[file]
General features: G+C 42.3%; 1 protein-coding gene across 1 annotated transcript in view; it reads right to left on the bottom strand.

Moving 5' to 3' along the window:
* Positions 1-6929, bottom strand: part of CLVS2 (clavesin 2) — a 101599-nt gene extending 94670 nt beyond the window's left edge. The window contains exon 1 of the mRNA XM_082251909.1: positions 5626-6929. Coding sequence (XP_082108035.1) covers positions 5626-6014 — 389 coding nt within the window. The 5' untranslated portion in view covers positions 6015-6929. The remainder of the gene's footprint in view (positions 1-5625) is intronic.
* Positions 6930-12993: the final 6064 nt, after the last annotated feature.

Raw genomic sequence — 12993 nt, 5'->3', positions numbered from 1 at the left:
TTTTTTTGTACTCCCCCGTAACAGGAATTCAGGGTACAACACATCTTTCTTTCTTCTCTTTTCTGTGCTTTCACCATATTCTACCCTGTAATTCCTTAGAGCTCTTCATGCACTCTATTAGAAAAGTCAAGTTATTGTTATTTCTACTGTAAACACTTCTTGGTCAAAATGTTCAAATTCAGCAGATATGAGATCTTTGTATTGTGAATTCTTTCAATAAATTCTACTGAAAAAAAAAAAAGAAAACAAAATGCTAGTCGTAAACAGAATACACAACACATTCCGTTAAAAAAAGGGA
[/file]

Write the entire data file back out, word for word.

General features: G+C 42.3%; 1 protein-coding gene across 1 annotated transcript in view; it reads right to left on the bottom strand.

Moving 5' to 3' along the window:
* Positions 1-6929, bottom strand: part of CLVS2 (clavesin 2) — a 101599-nt gene extending 94670 nt beyond the window's left edge. The window contains exon 1 of the mRNA XM_082251909.1: positions 5626-6929. Coding sequence (XP_082108035.1) covers positions 5626-6014 — 389 coding nt within the window. The 5' untranslated portion in view covers positions 6015-6929. The remainder of the gene's footprint in view (positions 1-5625) is intronic.
* Positions 6930-12993: the final 6064 nt, after the last annotated feature.

Raw genomic sequence — 12993 nt, 5'->3', positions numbered from 1 at the left:
TTTTTTTGTACTCCCCCGTAACAGGAATTCAGGGTACAACACATCTTTCTTTCTTCTCTTTTCTGTGCTTTCACCATATTCTACCCTGTAATTCCTTAGAGCTCTTCATGCACTCTATTAGAAAAGTCAAGTTATTGTTATTTCTACTGTAAACACTTCTTGGTCAAAATGTTCAAATTCAGCAGATATGAGATCTTTGTATTGTGAATTCTTTCAATAAATTCTACTGAAAAAAAAAAAAGAAAACAAAATGCTAGTCGTAAACAGAATACACAACACATTCCGTTAAAAAAAGGGA